This week we were given a rare insight into the way in which the big drug companies attempt to tug at our heartstrings in order to get us to open our wallets. It came from perhaps the most unexpected source namely the Food and Drug Administration (FDA). It sent a letter to Shire Pharmaceuticals questioning the way in which its new ADD/ADHD product Intuniv is being marketed. Shire is desperately trying to get anxious parents to sign up to this product as it tries to recover revenue lost due to the generic version of Aderrall reaching the market in mid April of this year. In the process they made some pretty amazing claims for Intuniv and the message was clear, if you really have the best interest of your child at heart you should ‘switch’ to it!
Somehow the FDA was not impressed with the overblown rhetoric contained in the marketing material for this product (including the Waiting Room Brochure, Brochure Holder, and Parents’ Guide). It lists its problems with these materials under the devastating heading: “Overstatement of efficacy”! Let’s look at some of the claims and taglines that the FDA had a problem with:
• “Does your child’s ADD/ADHD treatment get to what matters?
Reveal the kid within: A difference the whole family can see”
• “The symptoms of ADD/ADHD (attention-deficit/hyperactivity disorder) can hide who your child really is and disrupt family life. If you can separate the kid from the symptoms, you and your family may see more of the great kid inside. That’s where INTUNIV comes in. Revealing a difference the whole family can see”
The promotional materials also include the exhortation to “Imagine the moments ahead” as a tagline throughout its marketing material.
The company claims, furthermore, that Intuniv can be effective in helping parents to deal with:
• “Bedtime blowups”
• “Toothbrushing tantrums”
• “Homework hassles”
• “Dinnertime defiance”
• “Sibling struggles”
• “Excessive energy”
• “Mall meltdowns”
Instead of these ghastly scenarios it offers:
• “Manageable mornings”
• “Assignments accomplished”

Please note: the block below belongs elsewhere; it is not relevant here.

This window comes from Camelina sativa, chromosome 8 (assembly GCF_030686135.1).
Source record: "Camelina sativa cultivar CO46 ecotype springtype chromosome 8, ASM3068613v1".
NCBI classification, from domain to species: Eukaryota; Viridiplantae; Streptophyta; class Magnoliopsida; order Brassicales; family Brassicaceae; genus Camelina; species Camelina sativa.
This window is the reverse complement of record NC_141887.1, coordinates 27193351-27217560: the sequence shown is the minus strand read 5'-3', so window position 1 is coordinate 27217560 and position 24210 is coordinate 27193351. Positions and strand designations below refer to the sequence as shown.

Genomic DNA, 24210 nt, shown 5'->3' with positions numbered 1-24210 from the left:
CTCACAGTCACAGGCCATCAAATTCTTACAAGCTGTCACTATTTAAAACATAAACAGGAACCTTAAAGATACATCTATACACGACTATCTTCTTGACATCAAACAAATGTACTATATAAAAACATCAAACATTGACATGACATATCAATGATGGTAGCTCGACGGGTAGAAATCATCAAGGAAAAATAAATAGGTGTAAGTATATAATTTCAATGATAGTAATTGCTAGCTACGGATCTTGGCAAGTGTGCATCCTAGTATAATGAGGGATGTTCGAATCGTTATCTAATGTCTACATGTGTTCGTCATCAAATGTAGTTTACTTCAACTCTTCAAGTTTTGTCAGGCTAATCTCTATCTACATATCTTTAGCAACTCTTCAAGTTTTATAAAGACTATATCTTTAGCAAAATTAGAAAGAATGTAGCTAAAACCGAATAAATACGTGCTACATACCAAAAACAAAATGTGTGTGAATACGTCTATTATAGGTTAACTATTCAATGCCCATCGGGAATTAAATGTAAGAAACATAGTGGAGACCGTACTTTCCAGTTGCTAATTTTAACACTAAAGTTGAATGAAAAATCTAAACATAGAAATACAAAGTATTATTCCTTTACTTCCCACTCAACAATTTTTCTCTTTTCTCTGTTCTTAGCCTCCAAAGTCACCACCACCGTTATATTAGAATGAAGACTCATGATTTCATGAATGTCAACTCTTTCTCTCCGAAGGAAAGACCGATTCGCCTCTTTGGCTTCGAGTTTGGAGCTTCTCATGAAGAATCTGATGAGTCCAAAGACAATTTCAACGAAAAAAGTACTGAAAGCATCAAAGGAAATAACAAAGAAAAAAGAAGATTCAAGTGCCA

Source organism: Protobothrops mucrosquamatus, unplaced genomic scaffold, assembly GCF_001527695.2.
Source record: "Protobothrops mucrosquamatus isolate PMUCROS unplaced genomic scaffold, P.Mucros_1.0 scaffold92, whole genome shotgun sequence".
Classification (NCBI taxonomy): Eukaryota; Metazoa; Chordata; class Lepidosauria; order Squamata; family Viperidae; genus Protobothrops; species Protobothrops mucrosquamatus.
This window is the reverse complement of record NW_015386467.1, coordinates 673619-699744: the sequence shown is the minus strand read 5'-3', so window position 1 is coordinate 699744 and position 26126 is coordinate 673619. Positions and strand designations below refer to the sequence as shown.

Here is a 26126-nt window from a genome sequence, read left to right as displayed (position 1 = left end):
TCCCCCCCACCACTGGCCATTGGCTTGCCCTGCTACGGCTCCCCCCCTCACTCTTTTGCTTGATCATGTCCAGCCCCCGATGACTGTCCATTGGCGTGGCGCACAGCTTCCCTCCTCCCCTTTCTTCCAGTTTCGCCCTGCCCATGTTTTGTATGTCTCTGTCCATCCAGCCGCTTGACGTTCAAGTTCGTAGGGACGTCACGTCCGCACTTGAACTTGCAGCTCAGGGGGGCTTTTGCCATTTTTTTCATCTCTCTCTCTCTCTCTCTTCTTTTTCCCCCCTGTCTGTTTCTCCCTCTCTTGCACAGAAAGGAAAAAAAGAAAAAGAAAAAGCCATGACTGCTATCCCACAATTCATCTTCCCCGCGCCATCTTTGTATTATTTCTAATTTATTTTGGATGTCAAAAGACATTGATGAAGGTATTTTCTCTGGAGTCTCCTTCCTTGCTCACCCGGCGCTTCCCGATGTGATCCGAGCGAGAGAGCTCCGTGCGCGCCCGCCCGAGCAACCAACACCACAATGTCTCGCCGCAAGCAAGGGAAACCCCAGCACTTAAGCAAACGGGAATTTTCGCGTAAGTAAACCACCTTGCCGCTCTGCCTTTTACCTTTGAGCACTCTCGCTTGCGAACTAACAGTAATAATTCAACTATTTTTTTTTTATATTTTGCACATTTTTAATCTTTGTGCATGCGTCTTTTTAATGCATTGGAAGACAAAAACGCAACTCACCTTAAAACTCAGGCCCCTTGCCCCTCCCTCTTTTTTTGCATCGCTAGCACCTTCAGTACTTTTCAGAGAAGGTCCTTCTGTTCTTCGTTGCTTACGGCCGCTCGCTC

• “Drama-free dinnertime”
In response to all of this overblown hype the FDA’s letter states: The overall impression conveyed by the above claims and presentations is that treatment with Intuniv will improve individual behavioral problems in children with ADD/ADHD that “the whole family can see.” FDA is not aware of substantial evidence or substantial clinical experience to support this implication.
Getting a letter like this, especially from an organization which, to put it mildly, does not have a sterling record of holding big pharmaceutical companies to account, must have been devastating for Shire Pharmaceuticals as they attempt to replace their revenue base. We should, however, not shed too many tears for them. These overblown claims simply show once again what I’ve been saying all along namely that big multinational drug oligarchies are simply chasing after the bottom line. On one level we cannot blame them; the desire to maximize revenue is ingrained in most companies. On another level, however, their complicity in the drugging of a significant proportion of an entire generation is deeply troubling.
The example of Intuniv shows the almost desperate lengths to which some of these companies will go to secure positive ADD/ADHD diagnoses so that people can take up their preferred ‘solution’ to it. The FDA highlights parts of the marketing material that actively encourages parents to look for ADD/ADHD symptoms before encouraging them to ask for their specific product as a ‘remedy’: “Tell your child’s doctor about temper outbursts, fidgeting, and irritability You may not think of these as symptoms of ADD/ADHD” This is followed by a graphic of children playing a board game together nicely as their parents smile at them, in conjunction with the claims, “Ask the doctor if once-a-day INTUNIV could make a difference for your child” and “Parents and teachers reported that INTUNIV improved symptoms”
This case should not surprise us. We’ve had the same kind of overblown claims for years and years and for a variety of different products. In most cases the FDA looked the other way. It is only now (perhaps due to the greater public awareness of the dangers of ADD/ADHD medication) that they feel forced to comment on particularly egregious examples of false advertising. My advice is, as it has always been, to avoid ADD/ADHD medication at all costs. They are dangerous, addictive and have horrible side effects. So why do people use them? Simply because the drug companies tell them that they are so effective and that they are the only things that can turn the lives of their children around. This is, however, exactly what we would expect them to say even if it is not exactly true. The rare times when companies are ‘caught out’ playing this game should alert us to the fact that there is probably much more of this going on, undetected and unremarked upon. Let the buyer beware and preferably keep away as far as possible! The ‘Three Steps’ will teach you to do just this!
For the full text of the FDA’s letter to Shire Pharmaceuticals see: